CONCLUSION
When pregnant women were injured by the traffic accidents, the factors related to the poor pregnant prognosis were trimester of pregnancy, means of visiting the emergency center, trauma mechanism, and complaining symptoms. Therefore, these factors may be used as a prognostic tool to predict an incidence of complications, length of hospital stay and rate of complications and can be used to plan for treatments.
Summary
Predictive Factors for MDCT as a Primary Survey in Traumatic Cervical Spine Injury
Guen E Pak, Chul Han, Young Duck Cho, Jung Youn Kim, Young Hoon Yoon, Sung Woo Lee, Sung Woo Moon, Sung Hyuk Choi
J Korean Soc Traumatol. 2011;24(1):18-24.
  • 1,070 View
  • 2 Download
AbstractAbstract PDF
PURPOSE
Missing cervical pathology after injury may lead to disability and influence long-term survival. Controversies continue to evolve concerning the initial screening methods used to predict cervical spine injury. Through a retrospective chart review, we attempted to analyze and propose factors predictive of cervical trauma.
METHODS
Of all the patients who had visited the Emergency Department of Korea University, from January 2009 to December 2009, a retrospective review of the clinical records of the 217 patients who had undergone cervical spine computed tomography was done. We investigated whether we could predict the need for cervical spine computed tomography shortly after presentation in trauma patients by comparing the group with fractures and group without fractures and by finding risk factors showing significant differences between the two groups that might be used as guides in decision making.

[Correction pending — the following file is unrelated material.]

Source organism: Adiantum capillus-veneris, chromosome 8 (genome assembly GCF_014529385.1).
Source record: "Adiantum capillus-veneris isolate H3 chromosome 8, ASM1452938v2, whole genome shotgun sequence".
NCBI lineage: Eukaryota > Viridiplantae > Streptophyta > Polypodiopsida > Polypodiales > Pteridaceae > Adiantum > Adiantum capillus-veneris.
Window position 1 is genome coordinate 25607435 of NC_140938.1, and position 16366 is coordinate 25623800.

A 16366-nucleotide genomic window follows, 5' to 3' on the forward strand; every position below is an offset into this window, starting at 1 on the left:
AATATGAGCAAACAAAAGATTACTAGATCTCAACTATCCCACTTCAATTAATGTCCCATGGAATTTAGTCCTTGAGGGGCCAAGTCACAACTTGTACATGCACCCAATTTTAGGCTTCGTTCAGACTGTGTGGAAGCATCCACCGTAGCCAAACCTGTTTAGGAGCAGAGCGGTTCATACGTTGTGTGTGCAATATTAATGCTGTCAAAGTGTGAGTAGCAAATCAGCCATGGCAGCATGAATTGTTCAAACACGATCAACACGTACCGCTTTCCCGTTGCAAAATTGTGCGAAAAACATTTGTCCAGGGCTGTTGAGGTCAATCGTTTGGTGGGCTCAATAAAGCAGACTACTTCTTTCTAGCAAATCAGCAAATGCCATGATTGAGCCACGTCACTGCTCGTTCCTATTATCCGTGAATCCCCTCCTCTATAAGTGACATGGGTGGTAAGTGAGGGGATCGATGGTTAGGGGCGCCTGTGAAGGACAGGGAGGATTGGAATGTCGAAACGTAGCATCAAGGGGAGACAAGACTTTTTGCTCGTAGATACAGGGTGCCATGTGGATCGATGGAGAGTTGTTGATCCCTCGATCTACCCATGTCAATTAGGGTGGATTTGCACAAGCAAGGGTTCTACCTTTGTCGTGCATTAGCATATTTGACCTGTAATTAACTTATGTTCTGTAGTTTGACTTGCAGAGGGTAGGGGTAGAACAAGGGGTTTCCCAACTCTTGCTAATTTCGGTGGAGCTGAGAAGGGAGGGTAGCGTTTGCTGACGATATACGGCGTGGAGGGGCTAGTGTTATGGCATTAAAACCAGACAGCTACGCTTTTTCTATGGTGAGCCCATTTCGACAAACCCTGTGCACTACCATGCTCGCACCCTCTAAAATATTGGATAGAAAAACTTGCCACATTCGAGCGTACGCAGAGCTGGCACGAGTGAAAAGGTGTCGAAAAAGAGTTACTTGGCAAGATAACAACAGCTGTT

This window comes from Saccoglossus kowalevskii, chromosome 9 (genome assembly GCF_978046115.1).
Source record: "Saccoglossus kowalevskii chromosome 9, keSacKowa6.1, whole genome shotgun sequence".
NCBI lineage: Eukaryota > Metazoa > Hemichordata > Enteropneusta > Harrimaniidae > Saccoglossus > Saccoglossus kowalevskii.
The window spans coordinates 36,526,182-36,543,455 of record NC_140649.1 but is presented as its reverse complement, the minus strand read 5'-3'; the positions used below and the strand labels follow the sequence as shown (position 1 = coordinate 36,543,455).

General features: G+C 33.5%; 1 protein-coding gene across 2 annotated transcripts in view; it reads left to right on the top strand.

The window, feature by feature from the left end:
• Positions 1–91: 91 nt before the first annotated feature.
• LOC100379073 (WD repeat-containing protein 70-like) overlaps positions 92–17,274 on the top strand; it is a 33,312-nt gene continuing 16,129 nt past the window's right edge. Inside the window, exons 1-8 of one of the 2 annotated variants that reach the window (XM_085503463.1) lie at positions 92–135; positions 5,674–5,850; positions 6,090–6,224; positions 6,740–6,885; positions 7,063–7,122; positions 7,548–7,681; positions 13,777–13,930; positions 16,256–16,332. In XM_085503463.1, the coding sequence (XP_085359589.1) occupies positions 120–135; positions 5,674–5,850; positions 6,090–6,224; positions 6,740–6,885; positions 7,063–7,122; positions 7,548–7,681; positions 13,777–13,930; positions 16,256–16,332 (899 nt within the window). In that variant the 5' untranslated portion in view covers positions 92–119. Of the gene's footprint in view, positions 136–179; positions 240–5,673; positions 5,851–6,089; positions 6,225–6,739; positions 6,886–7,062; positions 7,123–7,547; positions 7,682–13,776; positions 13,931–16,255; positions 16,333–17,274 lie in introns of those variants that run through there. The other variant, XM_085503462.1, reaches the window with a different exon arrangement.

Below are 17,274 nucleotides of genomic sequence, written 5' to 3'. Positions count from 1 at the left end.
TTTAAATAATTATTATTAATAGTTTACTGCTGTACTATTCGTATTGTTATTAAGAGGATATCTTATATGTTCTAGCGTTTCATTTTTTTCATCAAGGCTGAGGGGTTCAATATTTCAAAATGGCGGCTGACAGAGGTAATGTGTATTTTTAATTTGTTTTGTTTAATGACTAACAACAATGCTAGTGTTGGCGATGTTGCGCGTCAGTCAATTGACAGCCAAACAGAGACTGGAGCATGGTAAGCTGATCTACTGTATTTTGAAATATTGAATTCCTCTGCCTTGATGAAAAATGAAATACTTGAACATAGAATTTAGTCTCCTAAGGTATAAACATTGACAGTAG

RESULTS
Of the 217 subjects who underwent cervical spine computed tomography scans, 33 were identified with fractures of the cervical spine while 184 were not. The most common mechanisms of trauma, in order, for those with fractures were falls, followed by traffic accidents. We found that the injury severity score, multiple injuries, a high-energy injury mechanism, neurologic deficit, and pain and tenderness of the cervical spine showed statistically significant differences between the two groups.